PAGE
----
If even one of the bills pass, the ban on plastic bags in Bexley could be squashed. Visit dispatch.com for more information.


05/29/2019: A ordinance banning single-use plastic bags was passed by the Bexley City Council last night by a 6-1 vote.

The ban will apply to all businesses within Bexley city limits and at all city facilities and city-sponsored events beginning Jan. 1, 2020

A ban on beverage straws, stirring sticks, drink stoppers and cutlery will begin in 2021.


05/23/2019: Single-use plastic grocery bags, straws and cutlery could become obsolete in Bexley in the next few years if a new ordinance is passed.

Ordinance 14-19 would place a ban on plastic grocery and carryout bags at all businesses within Bexley city limits and at all city facilities and city-sponsored events beginning Jan. 1, 2020. A ban on beverage straws, stirring sticks, drink stoppers and cutlery would follow on Jan. 1, 2021, reports This Week News.

Also on January 1, 2021, the ban on single-use plastics would extend to educational institutions, with the exception for plastic straws for those with special needs. Mobile businesses, like food trucks, would be another exception to the single-use plastic ban.

Customers would be encouraged to bring their own bags, but business owners would be allowed to offer paper or other reusable bags for a 10-cent charge under the proposal. Troy Markham, chairman of council’s service and environmental committee who introduced this ordinance April 23, ensured that the 10-cent charge would not be collected by the city, but rather, would be itemized by the store to the consumer, reports This Week News.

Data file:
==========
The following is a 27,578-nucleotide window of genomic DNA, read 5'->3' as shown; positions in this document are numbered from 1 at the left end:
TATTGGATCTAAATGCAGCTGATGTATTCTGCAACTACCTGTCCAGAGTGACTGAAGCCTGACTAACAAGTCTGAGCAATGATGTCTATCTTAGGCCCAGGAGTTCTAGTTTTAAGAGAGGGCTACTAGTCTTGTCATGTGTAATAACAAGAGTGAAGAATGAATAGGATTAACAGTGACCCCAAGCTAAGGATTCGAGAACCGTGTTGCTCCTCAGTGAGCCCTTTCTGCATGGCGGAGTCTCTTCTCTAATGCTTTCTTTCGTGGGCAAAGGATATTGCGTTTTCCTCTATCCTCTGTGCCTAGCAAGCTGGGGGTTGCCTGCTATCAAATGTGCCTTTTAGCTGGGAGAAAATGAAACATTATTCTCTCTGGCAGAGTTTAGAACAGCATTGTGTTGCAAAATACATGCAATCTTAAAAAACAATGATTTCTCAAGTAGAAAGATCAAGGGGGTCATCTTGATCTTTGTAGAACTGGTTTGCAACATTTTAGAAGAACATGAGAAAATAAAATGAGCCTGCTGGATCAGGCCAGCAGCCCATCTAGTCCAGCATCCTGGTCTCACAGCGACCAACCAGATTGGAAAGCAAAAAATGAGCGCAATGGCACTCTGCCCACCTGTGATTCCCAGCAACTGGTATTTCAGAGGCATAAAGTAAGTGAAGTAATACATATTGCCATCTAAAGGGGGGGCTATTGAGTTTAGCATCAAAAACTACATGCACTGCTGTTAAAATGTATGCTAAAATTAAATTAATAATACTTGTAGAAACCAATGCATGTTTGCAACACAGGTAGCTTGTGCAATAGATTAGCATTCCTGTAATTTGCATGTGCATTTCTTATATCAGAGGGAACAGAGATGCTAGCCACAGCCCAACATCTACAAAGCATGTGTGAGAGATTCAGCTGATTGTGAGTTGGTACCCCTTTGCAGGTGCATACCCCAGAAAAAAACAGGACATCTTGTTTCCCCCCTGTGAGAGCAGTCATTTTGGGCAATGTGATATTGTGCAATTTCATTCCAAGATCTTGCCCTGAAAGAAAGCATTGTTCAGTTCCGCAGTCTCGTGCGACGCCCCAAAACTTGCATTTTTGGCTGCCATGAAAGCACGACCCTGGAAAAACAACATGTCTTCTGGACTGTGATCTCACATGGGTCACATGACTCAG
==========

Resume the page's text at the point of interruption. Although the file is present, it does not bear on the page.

Bexley City Council will vote for the third and final time on this legislation during the meeting Tuesday, May 28, at 6:30 PM at t Bexley City Hall, 2242 E. Main St.

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Major downtown ramp to close permanently soon

Regina Fox

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Dear Third Street drivers, enjoy the Interstate 70 ramp while you can because soon, it'll be but a distant memory.

Starting Monday, November 25, the Third Street ramp to I-70 east in Downtown will close permanently as part of ODOT's project to improve I-70/71.

https://twitter.com/ODOT_Columbus/status/1194370732286992384

The ramp must close to make way for a new exit ramp from I-70 east to Parsons Avenue, reports ODOT, which is expected to open next month. The Parsons Avenue ramp will replace the 18th Street exit ramp, which will also close permanently in December. 

When the project is complete in 2021, another new ramp from Fulton Street will restore access to I-70 east. In the meantime, downtown drivers headed east will have to use alternate routes. See below for suggestions from ODOT:

From German Village:

  • East on Livingston Ave. to Kelton Ave. OR to Alum Creek Dr. to I-70 east

From the Brewery District:

  • South on High St. to west on Greenlawn Ave. to I-71 north to I-70 east

From Olde Towne East:

  • East on Main St. to Miller Ave. OR to Alum Creek Dr. to I-70 east

From the Arena District:

  • West on Spring St./Dublin Rd. to SR 315 south to I-70 east
  • West on Spring St. to Neil Ave. to I-670 east (to I-71 south to I-70 east)

To see a rendering of the project once all phases are complete, click here.